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artist statement

Photography allows me to connect—to people, to places and to experiences. In my current project, I examine the shift in my perspective after being diagnosed with Parkinson’s disease. Through making the images in Semaphore, I draw connections between the visual world around me and my internal experience to help me come to terms with this life changing diagnosis.


Exploring the landscape with camera in hand, I look more closely at the environment, both examining nature’s detail and its broad expanse. When composing an image, I use framing, perspective and shifts in focus to draw relationships between visual elements in the scene before me. Since 2001, I have titled my landscapes after the GPS coordinates from which each image was taken to record my point of place, an anchor for each photograph. Mapping my position facilitates the opportunity to re-find this point and to connect with others who may have come there before me or may arrive there in the future. In my recent landscape project, Common Ground, I shoot in public parks—locations meaningful to me and to the local community.

I am fascinated by the relationship between the photographic image and truth. As a slice of the visible world, a photograph – a designed illusion – is momentarily perceived as truth. That moment of confusion upon looking at a photograph invites an emotional connection, and for me an enduring curiosity. This connection is true for me in my images of children from the Traces series and similarly engaging for me as I interpret landscapes. Photography empowers me to create order in response to the world around me; an order in which I aim to establish a relationship to my environment and a conversation within my images.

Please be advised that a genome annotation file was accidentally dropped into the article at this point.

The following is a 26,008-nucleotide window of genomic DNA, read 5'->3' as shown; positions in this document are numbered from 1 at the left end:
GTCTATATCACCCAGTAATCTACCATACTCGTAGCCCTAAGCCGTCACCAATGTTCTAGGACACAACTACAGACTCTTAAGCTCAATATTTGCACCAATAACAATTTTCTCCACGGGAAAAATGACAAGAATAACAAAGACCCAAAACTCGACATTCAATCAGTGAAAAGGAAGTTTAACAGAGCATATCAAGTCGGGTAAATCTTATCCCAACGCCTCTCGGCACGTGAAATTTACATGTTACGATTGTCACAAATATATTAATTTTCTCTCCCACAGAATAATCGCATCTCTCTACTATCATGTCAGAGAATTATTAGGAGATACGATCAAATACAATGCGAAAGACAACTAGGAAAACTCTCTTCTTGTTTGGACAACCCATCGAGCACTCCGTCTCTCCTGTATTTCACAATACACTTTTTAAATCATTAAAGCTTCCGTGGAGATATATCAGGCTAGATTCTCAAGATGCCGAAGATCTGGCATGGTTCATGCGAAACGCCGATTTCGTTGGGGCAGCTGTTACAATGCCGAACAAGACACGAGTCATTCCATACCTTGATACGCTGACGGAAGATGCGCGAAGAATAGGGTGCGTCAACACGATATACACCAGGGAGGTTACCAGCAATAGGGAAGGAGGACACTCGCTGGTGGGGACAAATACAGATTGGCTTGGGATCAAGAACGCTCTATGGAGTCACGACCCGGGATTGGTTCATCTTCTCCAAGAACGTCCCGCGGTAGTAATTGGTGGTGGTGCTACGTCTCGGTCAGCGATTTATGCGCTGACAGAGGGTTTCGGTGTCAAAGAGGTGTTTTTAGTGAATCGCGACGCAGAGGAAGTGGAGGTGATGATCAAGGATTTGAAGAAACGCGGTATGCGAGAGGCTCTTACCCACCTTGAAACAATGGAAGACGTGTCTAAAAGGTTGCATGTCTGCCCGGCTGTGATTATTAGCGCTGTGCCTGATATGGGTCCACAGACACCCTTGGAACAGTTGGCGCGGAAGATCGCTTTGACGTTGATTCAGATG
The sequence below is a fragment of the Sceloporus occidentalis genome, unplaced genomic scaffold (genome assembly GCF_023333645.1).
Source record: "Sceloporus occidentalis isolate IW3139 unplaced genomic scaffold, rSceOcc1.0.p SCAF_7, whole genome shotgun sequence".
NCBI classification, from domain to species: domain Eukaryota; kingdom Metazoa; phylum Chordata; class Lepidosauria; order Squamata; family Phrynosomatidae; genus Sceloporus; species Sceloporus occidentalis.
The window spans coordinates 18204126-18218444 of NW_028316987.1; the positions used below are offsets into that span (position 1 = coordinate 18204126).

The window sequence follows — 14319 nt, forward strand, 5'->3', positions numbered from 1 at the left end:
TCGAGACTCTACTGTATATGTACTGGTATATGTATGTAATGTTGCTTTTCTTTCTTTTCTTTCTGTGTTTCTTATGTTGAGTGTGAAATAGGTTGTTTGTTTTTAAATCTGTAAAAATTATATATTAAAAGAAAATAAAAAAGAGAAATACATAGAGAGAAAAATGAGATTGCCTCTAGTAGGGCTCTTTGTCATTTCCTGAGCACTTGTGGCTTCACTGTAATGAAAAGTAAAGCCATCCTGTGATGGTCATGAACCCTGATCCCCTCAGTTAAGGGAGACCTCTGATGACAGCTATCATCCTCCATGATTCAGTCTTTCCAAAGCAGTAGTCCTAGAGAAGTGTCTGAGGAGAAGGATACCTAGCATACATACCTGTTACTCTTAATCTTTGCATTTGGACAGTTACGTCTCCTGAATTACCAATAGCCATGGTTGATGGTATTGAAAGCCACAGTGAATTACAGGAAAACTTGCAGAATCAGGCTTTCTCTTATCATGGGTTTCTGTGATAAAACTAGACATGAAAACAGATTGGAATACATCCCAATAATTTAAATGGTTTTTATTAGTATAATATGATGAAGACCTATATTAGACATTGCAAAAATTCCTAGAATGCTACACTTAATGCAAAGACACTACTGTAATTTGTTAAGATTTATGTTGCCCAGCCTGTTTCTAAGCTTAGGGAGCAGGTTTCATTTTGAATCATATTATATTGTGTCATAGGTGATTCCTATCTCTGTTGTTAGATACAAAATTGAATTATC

project statements


2019 - present


Archival pigment prints

13” image on 17" paper, edition of 6 +1AP

select images also 20" image size on 24" paper, edition of 3 +1AP


Semaphore examines the shift in my perspective after having been diagnosed seven years ago with Parkinson’s disease. Through images, I consider what it means to integrate this life-altering information into my sense of self. What does acceptance look like?


Post diagnosis, everyday items and experiences take on new meaning. New tasks top my “to do” list each day. Simple tools now present a challenge. Uncertainty pervades the periphery surfacing my vulnerability. As I look around me, the branches of trees become networks of neurons or resemble tendons in my wrist imaged by an MRI. Acknowledging these signals facilitates the process of adaptation. Optimism holds the key for me right now. Light, always an inspiration, illuminates a path for me to follow. And I go. 


Parkinson’s disease is currently the world’s fastest growing brain disorder. Currently, over ten million people live with Parkinson’s worldwide. While this project is relevant to the Parkinson’s community, it also connects with others whose journeys require growth, patience, and perseverance to move forward.


This year I published a book of this project with Kehrer Verlag. The book has 96 pages, includes 67 images, and an essay by Rebecca Senf, PhD, Chief Curator at the Center for Creative Photography at the University of Arizona, in Tucson.

Common Ground



Archival pigment prints

18.25” edition of 10, 28.5” edition of 8, 40” edition of 3


Can we connect to the past and future by way of image-making?

I am inspired by a perceived connection to the history and future of experiences lived on the shared common ground of public parks and gardens. 


I title my landscapes with the GPS coordinates from which each photograph was taken. The images, anchored by the data of longitude and latitude, are my subjective response to that specific location and time. Picturing one of a myriad of possible views from that point, the images emphasize the unique experience of person and place. In turn, the coordinates and images chart my individual journey in these public places. Locations represented here include the Tuileries in Paris and Waveny and Irwin parks in New Canaan, CT.